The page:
• Stocks Are 'Cheap' On A Number Of Bases [View article]
    I would like to see the author(s) respond to some of the comments on the article, maybe it would clarify things a bit.
    Dec 29, 2011. 12:17 PM | 1 Like Like |Link to Comment
  • Stocks Are 'Cheap' On A Number Of Bases [View article]
    I may be confused (not a rare event), but when the article states:

    "The S&P 500 (S&P) P/E ratio is at 20.17 versus a mean/median of around 16, or more than 20% above historic middle data. This is an indication that the market is 'cheap' ".

    I would interpret these facts to mean that the market is 20% more expensive than the median, not "cheap". I've always held that "value" or "cheap" is when PE's are lower, not higher than the average. Just wondered if I'm the only one confused on this.

    Moving on from this issue, the article does a fine job of laying out a key issue for investors today, whether to hold a lot of cash waiting for the next downturn (which may be akin to military generals' always being prepared to "fight the last war"), or go "all in" (tempting since cash is earning zero these days).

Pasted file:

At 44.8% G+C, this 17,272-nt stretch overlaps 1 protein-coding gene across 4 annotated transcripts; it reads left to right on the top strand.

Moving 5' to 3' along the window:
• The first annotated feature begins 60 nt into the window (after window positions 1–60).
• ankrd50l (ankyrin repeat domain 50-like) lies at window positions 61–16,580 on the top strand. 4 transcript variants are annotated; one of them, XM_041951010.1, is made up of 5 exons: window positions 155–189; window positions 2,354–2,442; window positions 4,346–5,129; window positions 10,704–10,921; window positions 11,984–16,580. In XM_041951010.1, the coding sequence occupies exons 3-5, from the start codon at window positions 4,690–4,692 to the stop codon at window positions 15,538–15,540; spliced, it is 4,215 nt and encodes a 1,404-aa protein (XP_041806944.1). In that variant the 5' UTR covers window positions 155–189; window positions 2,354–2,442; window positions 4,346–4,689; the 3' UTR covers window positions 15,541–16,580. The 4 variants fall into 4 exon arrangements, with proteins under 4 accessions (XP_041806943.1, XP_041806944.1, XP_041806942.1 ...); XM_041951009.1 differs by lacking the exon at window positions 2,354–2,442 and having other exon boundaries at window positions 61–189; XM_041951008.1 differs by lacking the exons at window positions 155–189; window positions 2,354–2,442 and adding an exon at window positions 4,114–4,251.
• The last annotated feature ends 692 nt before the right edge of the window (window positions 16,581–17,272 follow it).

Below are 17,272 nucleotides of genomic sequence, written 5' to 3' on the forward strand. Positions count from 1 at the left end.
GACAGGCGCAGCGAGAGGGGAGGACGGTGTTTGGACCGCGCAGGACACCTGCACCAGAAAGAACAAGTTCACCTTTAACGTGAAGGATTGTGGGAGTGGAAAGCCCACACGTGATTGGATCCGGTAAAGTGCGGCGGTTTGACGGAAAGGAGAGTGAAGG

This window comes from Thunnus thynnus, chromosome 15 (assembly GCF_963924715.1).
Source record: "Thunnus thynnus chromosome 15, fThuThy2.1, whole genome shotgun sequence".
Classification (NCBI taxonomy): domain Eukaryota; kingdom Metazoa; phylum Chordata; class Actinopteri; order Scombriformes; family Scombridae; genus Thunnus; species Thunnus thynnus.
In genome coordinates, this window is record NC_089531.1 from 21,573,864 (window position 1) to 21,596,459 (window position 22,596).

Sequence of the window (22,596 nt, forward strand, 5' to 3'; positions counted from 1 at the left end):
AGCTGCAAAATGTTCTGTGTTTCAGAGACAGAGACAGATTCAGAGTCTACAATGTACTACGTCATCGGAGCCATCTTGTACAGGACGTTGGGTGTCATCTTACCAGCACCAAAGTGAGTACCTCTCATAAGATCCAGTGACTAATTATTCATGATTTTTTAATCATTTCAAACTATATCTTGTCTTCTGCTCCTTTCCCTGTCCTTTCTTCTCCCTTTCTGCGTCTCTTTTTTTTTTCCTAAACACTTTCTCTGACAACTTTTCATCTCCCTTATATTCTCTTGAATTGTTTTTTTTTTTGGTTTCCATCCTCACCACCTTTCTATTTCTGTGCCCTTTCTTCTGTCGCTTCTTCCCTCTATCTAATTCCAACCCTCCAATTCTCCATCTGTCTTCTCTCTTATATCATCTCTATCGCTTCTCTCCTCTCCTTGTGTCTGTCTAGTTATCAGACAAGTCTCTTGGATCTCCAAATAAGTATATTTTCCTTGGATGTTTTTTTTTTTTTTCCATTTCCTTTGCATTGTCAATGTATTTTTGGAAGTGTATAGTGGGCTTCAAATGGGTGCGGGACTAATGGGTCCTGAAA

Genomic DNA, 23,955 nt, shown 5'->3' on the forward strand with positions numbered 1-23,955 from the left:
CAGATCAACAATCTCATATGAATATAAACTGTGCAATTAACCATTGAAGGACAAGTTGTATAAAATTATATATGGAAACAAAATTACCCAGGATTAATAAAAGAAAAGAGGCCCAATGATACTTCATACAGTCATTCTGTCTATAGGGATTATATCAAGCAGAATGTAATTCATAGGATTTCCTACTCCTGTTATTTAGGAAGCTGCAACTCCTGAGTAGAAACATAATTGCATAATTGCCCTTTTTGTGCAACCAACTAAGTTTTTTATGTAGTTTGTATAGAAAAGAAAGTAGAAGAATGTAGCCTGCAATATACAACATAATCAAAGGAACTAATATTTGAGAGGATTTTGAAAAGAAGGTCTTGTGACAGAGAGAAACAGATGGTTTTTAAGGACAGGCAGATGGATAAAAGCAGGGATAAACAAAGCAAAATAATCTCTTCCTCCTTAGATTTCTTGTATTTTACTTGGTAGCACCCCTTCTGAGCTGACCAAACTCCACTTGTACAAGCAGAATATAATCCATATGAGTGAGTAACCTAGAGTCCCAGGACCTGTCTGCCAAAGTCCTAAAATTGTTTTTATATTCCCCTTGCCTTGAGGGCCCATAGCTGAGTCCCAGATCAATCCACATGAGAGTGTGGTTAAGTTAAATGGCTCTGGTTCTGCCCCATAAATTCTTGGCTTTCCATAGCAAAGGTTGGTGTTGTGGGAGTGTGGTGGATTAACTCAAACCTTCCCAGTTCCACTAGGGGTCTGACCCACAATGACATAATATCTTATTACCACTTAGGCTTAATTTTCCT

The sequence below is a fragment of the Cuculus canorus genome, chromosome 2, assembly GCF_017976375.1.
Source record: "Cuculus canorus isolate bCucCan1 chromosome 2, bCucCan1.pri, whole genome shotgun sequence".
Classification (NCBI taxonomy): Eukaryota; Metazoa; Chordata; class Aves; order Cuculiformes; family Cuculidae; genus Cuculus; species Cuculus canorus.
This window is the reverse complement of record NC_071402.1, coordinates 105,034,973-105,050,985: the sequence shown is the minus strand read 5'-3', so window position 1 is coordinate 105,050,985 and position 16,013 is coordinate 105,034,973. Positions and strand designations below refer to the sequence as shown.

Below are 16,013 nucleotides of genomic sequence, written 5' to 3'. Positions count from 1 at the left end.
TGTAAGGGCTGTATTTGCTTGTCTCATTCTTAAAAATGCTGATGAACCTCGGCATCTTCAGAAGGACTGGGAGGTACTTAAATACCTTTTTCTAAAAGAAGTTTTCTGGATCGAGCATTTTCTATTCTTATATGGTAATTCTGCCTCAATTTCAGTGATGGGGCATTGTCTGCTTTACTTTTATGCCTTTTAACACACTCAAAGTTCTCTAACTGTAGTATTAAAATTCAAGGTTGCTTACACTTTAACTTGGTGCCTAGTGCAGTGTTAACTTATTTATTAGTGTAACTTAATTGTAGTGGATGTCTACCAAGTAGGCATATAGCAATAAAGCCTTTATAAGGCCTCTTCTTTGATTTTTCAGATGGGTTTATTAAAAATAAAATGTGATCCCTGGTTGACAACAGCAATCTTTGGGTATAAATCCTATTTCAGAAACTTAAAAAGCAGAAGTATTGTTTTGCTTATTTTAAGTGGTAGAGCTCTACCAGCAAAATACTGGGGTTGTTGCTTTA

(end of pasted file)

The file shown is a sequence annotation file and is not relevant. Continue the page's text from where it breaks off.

John D. Thomason
    Dec 29, 2011. 10:15 AM | 8 Likes Like |Link to Comment
  • Optimizing Value In The Pursuit Of Dividend Yield Income: REITs, MLPs And BDCs [View article]
    Good, thought-provoking article. I have owned AINV for a long time. While AINV did cut the payout during the financial crisis, they did not eliminate it. Comparing AINV to ACAS, which eliminated payouts entirely and has yet to restart, I have some admiration for AINV's management. The stock has certainly declined lately, the market recognizes the risk, apparently. My approach to risk management is to avoid having too much of my portfolio invested in any one stock, or even one sector, such as BDCs.